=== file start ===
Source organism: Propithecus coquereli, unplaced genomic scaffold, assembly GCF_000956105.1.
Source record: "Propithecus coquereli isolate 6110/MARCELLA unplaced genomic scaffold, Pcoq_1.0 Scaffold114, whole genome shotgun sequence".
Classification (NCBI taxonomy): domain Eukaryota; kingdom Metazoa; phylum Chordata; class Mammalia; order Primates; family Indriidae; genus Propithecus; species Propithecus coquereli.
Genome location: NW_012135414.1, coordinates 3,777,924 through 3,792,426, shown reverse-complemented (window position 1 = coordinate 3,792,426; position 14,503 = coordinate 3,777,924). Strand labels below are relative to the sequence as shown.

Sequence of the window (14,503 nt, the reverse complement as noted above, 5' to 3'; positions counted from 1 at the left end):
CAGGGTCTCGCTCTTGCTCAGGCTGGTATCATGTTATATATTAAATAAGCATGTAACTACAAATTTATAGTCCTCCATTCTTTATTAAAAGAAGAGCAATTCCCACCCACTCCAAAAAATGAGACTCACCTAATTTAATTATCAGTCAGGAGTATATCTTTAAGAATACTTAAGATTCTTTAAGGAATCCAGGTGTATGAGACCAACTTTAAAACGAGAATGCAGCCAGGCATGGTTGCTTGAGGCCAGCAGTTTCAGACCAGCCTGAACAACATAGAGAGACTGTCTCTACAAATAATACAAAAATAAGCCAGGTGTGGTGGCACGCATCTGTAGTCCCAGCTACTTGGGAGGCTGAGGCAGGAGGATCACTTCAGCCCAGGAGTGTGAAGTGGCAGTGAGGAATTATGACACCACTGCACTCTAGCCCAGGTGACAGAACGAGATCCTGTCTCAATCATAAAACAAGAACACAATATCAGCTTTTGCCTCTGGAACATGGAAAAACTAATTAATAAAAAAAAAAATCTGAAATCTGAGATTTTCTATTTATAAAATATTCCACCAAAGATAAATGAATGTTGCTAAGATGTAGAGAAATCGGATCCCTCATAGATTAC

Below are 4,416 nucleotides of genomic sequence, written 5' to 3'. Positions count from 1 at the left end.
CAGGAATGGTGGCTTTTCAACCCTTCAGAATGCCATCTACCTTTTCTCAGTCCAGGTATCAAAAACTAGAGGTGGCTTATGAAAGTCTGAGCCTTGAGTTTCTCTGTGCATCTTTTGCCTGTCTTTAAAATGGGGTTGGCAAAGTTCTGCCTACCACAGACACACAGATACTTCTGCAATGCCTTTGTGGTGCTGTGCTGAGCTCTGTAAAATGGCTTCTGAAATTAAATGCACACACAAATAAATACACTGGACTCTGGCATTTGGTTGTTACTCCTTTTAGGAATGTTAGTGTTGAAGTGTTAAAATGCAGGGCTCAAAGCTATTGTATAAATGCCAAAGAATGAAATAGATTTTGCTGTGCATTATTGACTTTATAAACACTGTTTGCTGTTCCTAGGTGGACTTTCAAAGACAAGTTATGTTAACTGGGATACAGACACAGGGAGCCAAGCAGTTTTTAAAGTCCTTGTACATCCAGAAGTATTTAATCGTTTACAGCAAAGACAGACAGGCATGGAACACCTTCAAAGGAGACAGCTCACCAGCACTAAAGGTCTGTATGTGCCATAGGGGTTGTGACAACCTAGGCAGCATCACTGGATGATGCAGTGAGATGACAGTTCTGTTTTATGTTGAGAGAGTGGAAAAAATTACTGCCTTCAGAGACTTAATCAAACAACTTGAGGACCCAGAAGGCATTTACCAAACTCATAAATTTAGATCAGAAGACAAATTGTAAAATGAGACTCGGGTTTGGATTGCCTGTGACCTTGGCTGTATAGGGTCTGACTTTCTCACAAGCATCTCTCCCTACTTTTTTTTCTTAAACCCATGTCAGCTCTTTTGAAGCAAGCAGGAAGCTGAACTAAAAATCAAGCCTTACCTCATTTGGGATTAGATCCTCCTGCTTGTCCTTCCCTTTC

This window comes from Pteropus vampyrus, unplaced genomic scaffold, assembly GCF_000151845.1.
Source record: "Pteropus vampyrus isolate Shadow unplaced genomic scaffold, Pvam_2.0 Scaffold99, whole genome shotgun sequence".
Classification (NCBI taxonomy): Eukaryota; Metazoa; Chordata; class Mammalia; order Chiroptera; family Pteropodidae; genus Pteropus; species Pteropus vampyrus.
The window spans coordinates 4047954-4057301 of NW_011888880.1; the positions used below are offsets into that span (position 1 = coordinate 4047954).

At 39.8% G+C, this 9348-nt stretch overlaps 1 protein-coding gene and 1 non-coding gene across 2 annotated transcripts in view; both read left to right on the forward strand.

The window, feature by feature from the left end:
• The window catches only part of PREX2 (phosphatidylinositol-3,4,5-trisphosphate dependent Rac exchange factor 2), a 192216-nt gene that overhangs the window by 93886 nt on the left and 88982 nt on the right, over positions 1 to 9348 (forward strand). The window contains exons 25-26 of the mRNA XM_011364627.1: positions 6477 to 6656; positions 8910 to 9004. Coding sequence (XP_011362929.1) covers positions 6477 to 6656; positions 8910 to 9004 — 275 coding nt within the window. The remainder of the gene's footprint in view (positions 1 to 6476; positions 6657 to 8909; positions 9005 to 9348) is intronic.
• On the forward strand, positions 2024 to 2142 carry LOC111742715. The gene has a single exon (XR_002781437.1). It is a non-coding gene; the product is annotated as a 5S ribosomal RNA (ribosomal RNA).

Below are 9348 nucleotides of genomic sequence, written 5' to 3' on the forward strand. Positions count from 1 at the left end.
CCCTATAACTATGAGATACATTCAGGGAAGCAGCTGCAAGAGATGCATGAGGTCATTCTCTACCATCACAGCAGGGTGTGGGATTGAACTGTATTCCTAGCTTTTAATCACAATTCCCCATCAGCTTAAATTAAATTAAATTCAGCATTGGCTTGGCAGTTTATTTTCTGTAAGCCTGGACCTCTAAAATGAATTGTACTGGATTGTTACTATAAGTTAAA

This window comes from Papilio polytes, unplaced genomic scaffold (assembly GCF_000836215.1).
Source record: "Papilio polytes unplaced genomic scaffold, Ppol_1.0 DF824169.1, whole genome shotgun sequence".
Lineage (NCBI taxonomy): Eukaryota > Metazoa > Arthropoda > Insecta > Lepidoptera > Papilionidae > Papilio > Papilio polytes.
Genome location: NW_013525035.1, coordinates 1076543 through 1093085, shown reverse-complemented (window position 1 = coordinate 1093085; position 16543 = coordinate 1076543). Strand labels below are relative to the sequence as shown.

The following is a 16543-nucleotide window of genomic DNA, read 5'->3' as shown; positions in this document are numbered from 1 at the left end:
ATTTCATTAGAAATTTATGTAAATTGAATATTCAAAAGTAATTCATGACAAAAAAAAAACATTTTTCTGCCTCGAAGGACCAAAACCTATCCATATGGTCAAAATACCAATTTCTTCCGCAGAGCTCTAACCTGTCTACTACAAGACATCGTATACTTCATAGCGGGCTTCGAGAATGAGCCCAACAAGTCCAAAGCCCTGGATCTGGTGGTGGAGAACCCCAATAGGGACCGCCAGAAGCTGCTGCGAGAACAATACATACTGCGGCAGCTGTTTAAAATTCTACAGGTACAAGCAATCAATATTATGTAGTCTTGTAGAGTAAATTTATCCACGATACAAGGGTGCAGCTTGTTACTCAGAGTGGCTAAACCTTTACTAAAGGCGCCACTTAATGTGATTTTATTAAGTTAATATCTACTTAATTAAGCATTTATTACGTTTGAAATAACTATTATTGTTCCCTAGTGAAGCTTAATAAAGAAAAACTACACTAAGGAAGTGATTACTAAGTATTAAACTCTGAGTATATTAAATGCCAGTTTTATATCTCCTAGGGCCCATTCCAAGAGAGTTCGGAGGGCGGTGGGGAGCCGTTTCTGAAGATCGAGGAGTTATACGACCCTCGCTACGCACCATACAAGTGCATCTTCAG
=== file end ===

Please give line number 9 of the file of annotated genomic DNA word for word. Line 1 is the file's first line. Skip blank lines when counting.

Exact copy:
This window comes from Pteropus vampyrus, unplaced genomic scaffold, assembly GCF_000151845.1.